"School environments provide structure and routine around mealtimes, physical activity and sleep - three predominant lifestyle factors implicated in obesity risk,"​ said childhood obesity expert and study co-author Myles Faith.

Forty-one overweight children under national lockdown in Verona, Italy, were examined throughout March and April. Researchers recorded information regarding their diet, activity and sleep for three weeks.

These findings were then compared to data on the same children gathered in 2019. Questions focused on eating habits and their consumption of red meat, pasta, snacks, fruits and vegetables. Children were also quizzed on physical activity and sleep.

How did Italian eating habits change during lockdown?

recently published survey​ by Italy’s Council for Agricultural Research and Economics (CREA) has revealed how the Italian population's - rather than focusing specifically on children - food choices and behaviours were impacted by the COVID-19 lockdown.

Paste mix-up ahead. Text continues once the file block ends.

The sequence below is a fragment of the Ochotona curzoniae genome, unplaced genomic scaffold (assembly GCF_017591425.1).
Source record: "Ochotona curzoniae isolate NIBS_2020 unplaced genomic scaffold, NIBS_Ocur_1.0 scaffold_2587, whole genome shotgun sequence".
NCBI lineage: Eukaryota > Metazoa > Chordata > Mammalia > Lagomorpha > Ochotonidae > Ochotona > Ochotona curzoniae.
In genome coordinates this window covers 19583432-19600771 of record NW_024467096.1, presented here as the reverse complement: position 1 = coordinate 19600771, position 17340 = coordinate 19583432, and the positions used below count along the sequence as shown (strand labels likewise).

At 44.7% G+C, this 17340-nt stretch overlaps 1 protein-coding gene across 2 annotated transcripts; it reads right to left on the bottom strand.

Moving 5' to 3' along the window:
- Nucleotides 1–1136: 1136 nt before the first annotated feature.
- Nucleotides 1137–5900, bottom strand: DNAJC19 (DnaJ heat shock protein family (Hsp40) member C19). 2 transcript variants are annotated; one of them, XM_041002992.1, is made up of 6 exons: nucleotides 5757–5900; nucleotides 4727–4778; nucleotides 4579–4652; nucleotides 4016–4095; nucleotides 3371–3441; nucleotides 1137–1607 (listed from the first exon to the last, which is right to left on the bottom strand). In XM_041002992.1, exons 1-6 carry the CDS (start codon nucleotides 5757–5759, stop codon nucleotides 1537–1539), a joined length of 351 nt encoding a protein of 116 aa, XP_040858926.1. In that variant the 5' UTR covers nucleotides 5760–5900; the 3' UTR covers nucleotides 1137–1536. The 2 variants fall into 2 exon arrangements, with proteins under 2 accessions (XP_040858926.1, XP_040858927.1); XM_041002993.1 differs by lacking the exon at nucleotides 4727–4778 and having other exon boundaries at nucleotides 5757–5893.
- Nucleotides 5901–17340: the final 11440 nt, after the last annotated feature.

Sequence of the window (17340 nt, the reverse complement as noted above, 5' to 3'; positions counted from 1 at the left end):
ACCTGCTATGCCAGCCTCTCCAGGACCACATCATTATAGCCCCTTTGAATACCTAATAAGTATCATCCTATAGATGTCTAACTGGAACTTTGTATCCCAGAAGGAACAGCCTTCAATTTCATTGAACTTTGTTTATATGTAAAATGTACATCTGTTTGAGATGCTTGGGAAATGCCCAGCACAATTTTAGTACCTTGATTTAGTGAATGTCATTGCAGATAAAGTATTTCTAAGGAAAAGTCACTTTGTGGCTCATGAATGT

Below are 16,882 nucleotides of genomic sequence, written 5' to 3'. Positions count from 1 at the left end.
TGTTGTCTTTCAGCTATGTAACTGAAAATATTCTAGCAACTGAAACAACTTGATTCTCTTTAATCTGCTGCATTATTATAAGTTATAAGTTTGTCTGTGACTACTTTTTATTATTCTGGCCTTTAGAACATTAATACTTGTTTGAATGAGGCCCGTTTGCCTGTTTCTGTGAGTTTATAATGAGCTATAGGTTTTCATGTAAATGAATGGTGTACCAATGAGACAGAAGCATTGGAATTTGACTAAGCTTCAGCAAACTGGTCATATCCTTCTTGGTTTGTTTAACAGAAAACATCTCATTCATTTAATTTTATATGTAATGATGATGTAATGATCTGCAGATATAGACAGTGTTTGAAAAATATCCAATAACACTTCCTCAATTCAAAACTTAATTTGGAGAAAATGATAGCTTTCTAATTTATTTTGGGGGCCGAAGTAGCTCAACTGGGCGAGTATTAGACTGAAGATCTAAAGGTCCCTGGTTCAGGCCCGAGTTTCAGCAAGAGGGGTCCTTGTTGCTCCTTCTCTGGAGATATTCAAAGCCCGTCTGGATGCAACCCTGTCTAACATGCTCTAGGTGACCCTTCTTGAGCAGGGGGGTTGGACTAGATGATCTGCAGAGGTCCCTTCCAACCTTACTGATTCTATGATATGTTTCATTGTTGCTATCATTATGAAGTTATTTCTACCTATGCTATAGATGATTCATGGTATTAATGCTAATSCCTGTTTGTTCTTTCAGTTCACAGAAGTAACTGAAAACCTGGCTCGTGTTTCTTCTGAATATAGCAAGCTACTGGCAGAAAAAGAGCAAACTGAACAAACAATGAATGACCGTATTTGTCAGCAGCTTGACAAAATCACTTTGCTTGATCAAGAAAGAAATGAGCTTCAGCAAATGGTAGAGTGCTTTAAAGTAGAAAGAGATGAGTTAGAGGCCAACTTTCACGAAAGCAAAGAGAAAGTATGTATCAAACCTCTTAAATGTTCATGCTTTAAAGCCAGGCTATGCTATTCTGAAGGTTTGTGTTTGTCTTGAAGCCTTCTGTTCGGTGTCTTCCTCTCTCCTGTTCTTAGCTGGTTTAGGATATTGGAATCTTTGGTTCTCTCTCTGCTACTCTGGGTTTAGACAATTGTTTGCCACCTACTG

Approximately 2,900 people from all regions of Italy responded. Significant numbers reported increases in the consumption of healthy foods and drinks: vegetables (33%), fruit (29%), legumes (26.5%), and extra virgin olive oil (21.5%).

However, 44.5% responded that they had increased consumption of sweets, and 16% admitted to drinking more wine.

Concerning overall body weight, 44% of respondents gained weight due to higher calorie intake related to lower levels of physical activity. A total of 37% of respondents expressed a need to go on a diet.

Compared to their behaviours recorded one year prior, the children ate an additional meal per day; slept an extra half hour per day; and spent nearly five hours more per day in front of a phone, computer or television screen during lockdown.

Their consumption of red meat, sugary drinks, and junk food also significantly increased, while physical activity decreased by more than two hours per week. There were no changes in reported vegetable intake, and fruit intake increased slightly.

The 'collateral effects' of COVID-19